Bursitis treatment symptoms of hip dysplasia in dogs

Usually bursitis responds well to home treatment. Other treatments your doctor may recommend include ultrasound, physical therapy, steroid injections and, rarely, surgery. If standard treatment is not sufficiently effective, the case may be referred to a specialist. Or, if symptoms of bursitis are severe or do not improve with treatment, additional tests may be helpful.

Usually bursitis can be treated at home as bursitis usually responds well to rest, cold compresses (ice), and over the counter pain or anti-inflammatory medicines (people with ulcers should avoid anti-inflammatory medicines). The critical factor is rest; bursitis is likely to improve in a few days or weeks if you rest the affected area right away, and make use of some simple suggestions. Furthermore, a few simple precautions to protect the bursae at home or at work can prevent bursitis from developing or minimize recurrences.


The following suggestions can help you treat bursitis from home:

Apply ice – Ice or cold packs can be applied for 10 to 15 minutes per session, as often as twice an hour, for up to 3 days. Continue applying ice (15 to 20 minutes at a time, 3 times a day) as long as it relieves pain. Although heating pads may feel good, ice will be more effective because the cold reduces inflammation, which in turn will relieve pain.

Gentle exercise – Do range-of-motion exercises each day by gently moving the affected joint through its full range of motion, even during the time that you are resting the joint area. This will prevent stiffness in your joint. Over time, as the bursitis improves and pain is reduced, continue range-of-motion exercises and add exercises that will make muscles in the affected area stronger.

Gradually resume activities – Be sure that your participation in activities takes less time than before the discomfort began. Increase the activity slowly, stopping if it hurts. Pre-activity warm up, and gentle stretching afterwards can help, as well as the application of ice after the activity to reduce the chance of pain and swelling. To avoid a recurrence, you might try to change your movements to avoid the specific actions that led to discomfort or pain.

Bursitis caused by infection is treated with antibiotics. Pain relievers such as acetaminophen or aspirin, or nonsteroidal anti-inflammatory drugs (NSAIDs) such as ibuprofen and naproxen can help ease the pain caused by bursitis. Doctors might also prescribe antibiotics or anti-inflammatory drugs depending upon the cause of bursitis. If the inflammation does not respond to the initial treatment, it may be necessary to draw out fluid from the bursa and inject corticosteroids. If steroid injections are recommended, be aware that too many over a short period of time can cause injury to the surrounding tendons. Do not rely on medication to relieve pain so that you can continue to overuse a joint.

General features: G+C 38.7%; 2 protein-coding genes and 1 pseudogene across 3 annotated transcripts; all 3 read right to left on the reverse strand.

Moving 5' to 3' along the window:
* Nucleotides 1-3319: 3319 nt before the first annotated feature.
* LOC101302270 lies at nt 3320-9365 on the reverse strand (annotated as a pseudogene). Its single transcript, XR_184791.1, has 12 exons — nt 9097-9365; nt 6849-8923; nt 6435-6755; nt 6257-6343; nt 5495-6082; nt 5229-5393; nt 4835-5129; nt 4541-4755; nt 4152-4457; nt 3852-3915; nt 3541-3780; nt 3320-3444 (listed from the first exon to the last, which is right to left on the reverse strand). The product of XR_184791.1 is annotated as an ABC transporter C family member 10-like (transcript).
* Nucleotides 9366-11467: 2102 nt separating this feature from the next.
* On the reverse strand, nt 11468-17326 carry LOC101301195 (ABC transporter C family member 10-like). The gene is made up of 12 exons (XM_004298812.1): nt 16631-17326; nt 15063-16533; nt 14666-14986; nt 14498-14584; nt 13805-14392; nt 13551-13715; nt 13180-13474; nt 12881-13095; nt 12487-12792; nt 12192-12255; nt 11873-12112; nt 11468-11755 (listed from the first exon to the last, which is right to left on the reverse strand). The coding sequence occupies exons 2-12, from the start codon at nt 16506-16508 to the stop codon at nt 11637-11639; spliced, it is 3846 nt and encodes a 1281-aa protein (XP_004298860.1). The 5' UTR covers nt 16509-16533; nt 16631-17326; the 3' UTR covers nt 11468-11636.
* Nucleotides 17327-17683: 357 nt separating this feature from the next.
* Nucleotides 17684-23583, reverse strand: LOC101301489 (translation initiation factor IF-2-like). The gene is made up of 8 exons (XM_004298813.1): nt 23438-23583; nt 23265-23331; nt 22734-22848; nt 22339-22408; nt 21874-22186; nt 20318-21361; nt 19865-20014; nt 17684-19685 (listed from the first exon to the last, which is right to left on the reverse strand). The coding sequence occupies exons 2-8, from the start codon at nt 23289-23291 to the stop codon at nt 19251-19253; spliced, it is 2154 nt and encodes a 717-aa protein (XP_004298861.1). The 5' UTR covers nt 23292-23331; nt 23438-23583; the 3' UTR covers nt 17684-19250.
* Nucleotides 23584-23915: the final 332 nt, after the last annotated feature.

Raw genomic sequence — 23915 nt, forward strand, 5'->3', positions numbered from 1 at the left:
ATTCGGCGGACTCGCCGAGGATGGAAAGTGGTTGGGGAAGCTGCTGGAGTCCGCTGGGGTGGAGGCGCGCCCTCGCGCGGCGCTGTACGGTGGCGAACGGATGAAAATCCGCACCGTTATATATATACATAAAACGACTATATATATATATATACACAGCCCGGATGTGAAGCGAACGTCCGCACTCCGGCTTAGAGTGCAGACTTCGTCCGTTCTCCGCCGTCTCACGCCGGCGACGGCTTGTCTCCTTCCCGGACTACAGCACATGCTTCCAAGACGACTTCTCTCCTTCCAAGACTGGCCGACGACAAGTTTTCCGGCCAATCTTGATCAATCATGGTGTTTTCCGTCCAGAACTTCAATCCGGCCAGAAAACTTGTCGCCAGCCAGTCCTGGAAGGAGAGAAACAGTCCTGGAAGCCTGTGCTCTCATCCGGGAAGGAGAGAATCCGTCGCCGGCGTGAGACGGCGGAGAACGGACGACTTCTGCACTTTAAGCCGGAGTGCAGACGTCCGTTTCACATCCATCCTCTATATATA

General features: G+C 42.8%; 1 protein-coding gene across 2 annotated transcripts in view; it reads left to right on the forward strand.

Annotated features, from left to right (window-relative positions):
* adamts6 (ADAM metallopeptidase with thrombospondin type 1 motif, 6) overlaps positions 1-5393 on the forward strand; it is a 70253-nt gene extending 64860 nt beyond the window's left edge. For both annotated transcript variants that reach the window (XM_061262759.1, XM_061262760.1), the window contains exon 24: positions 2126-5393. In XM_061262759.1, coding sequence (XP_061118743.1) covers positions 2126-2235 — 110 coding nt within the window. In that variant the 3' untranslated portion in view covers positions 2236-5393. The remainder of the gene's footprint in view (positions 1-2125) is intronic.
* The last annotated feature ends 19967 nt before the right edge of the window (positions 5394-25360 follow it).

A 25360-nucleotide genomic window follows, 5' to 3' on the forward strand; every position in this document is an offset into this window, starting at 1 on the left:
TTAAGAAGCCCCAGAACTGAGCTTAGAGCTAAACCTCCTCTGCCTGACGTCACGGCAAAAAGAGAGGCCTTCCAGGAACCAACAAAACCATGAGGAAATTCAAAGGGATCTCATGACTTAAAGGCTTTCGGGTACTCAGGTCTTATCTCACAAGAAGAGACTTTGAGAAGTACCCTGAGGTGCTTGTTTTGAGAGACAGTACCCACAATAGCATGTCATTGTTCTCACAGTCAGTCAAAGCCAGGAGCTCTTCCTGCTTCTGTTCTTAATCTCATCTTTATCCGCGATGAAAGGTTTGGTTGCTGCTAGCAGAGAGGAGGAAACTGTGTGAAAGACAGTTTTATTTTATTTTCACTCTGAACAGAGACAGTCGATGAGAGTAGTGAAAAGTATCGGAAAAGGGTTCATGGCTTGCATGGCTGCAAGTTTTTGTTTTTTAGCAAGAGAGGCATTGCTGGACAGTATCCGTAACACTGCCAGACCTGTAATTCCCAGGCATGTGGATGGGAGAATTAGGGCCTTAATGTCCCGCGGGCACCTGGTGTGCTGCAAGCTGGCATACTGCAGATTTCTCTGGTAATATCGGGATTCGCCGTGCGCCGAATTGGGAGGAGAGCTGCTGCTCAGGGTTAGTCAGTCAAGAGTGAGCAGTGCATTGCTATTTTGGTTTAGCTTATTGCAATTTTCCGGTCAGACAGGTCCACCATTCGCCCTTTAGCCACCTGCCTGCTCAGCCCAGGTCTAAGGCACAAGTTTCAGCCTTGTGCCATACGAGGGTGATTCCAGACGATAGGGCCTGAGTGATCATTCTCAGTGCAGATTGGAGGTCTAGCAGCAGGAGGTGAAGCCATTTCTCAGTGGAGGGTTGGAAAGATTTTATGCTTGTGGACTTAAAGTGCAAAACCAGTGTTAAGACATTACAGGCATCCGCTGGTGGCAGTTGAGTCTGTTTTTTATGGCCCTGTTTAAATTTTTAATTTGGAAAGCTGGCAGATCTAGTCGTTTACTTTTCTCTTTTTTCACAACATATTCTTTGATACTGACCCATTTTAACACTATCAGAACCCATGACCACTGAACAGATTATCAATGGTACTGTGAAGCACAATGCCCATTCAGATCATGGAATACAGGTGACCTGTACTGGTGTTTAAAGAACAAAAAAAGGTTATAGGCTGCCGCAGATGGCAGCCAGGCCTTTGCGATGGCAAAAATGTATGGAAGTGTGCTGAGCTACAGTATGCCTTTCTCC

Your doctor may recommend physical therapy to treat bursitis. The idea is that bursitis may return if you do not keep your joints limber with frequent gentle movement and strengthen the muscles around the affected joint. Changing the way you do some activities can help prevent recurrence of bursitis. For example, stretching before exercise and building muscle strength with exercise are most frequently recommended during physical therapy. Some principles of physical therapy include:

Muscle strengthening – Building stronger muscles with the correct exercises can help support and protect your joints. Wait until the pain and inflammation of bursitis has ended before exercising to strengthen muscles near a joint that has bursitis.

Surgery is rarely required. However, severe bursitis can require surgery. The surgical procedure is called a subacromial decompression. This can be done using a small incision with a special, minimally invasive probe called an arthroscope (arthroscopic subacrominal decompression). During the surgery, the inflamed bursa, some of the bone and any spurs are removed to create a larger space for the rotator cuff tendons.